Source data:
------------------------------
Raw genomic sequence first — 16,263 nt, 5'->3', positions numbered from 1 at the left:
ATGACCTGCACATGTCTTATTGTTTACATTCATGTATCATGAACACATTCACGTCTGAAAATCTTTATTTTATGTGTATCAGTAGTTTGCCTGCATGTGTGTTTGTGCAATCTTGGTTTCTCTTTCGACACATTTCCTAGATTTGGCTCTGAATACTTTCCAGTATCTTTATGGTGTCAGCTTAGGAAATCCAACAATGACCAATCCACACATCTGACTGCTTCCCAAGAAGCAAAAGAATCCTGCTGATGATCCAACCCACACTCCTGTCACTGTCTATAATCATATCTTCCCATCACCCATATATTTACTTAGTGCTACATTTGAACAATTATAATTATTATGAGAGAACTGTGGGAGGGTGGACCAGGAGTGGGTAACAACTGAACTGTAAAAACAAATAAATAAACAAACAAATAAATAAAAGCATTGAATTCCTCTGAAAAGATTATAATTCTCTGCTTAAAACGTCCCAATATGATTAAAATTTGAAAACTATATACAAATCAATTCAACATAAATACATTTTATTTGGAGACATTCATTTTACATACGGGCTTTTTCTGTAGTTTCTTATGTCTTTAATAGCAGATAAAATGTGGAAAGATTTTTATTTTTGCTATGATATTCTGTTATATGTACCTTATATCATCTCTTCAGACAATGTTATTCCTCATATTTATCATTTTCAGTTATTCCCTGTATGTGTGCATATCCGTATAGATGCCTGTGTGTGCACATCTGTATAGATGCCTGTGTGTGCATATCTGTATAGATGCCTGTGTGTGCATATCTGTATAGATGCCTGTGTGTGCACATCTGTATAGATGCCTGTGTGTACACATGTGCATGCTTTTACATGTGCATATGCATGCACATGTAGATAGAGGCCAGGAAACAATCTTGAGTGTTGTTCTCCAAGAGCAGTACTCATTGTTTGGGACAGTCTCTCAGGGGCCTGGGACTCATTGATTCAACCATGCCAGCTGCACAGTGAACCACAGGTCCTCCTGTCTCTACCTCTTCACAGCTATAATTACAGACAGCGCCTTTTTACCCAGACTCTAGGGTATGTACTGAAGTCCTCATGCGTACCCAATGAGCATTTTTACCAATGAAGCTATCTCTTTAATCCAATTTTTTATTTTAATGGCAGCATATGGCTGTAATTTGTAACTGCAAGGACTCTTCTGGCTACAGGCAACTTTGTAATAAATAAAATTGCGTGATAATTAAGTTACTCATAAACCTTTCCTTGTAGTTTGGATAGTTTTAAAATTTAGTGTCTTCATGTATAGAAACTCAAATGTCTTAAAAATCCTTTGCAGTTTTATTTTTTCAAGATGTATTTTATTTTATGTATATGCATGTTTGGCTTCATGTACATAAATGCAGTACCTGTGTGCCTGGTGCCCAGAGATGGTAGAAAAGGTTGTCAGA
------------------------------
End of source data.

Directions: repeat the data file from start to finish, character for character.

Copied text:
Raw genomic sequence first — 16,263 nt, 5'->3', positions numbered from 1 at the left:
ATGACCTGCACATGTCTTATTGTTTACATTCATGTATCATGAACACATTCACGTCTGAAAATCTTTATTTTATGTGTATCAGTAGTTTGCCTGCATGTGTGTTTGTGCAATCTTGGTTTCTCTTTCGACACATTTCCTAGATTTGGCTCTGAATACTTTCCAGTATCTTTATGGTGTCAGCTTAGGAAATCCAACAATGACCAATCCACACATCTGACTGCTTCCCAAGAAGCAAAAGAATCCTGCTGATGATCCAACCCACACTCCTGTCACTGTCTATAATCATATCTTCCCATCACCCATATATTTACTTAGTGCTACATTTGAACAATTATAATTATTATGAGAGAACTGTGGGAGGGTGGACCAGGAGTGGGTAACAACTGAACTGTAAAAACAAATAAATAAACAAACAAATAAATAAAAGCATTGAATTCCTCTGAAAAGATTATAATTCTCTGCTTAAAACGTCCCAATATGATTAAAATTTGAAAACTATATACAAATCAATTCAACATAAATACATTTTATTTGGAGACATTCATTTTACATACGGGCTTTTTCTGTAGTTTCTTATGTCTTTAATAGCAGATAAAATGTGGAAAGATTTTTATTTTTGCTATGATATTCTGTTATATGTACCTTATATCATCTCTTCAGACAATGTTATTCCTCATATTTATCATTTTCAGTTATTCCCTGTATGTGTGCATATCCGTATAGATGCCTGTGTGTGCACATCTGTATAGATGCCTGTGTGTGCATATCTGTATAGATGCCTGTGTGTGCATATCTGTATAGATGCCTGTGTGTGCACATCTGTATAGATGCCTGTGTGTACACATGTGCATGCTTTTACATGTGCATATGCATGCACATGTAGATAGAGGCCAGGAAACAATCTTGAGTGTTGTTCTCCAAGAGCAGTACTCATTGTTTGGGACAGTCTCTCAGGGGCCTGGGACTCATTGATTCAACCATGCCAGCTGCACAGTGAACCACAGGTCCTCCTGTCTCTACCTCTTCACAGCTATAATTACAGACAGCGCCTTTTTACCCAGACTCTAGGGTATGTACTGAAGTCCTCATGCGTACCCAATGAGCATTTTTACCAATGAAGCTATCTCTTTAATCCAATTTTTTATTTTAATGGCAGCATATGGCTGTAATTTGTAACTGCAAGGACTCTTCTGGCTACAGGCAACTTTGTAATAAATAAAATTGCGTGATAATTAAGTTACTCATAAACCTTTCCTTGTAGTTTGGATAGTTTTAAAATTTAGTGTCTTCATGTATAGAAACTCAAATGTCTTAAAAATCCTTTGCAGTTTTATTTTTTCAAGATGTATTTTATTTTATGTATATGCATGTTTGGCTTCATGTACATAAATGCAGTACCTGTGTGCCTGGTGCCCAGAGATGGTAGAAAAGGTTGTCAGA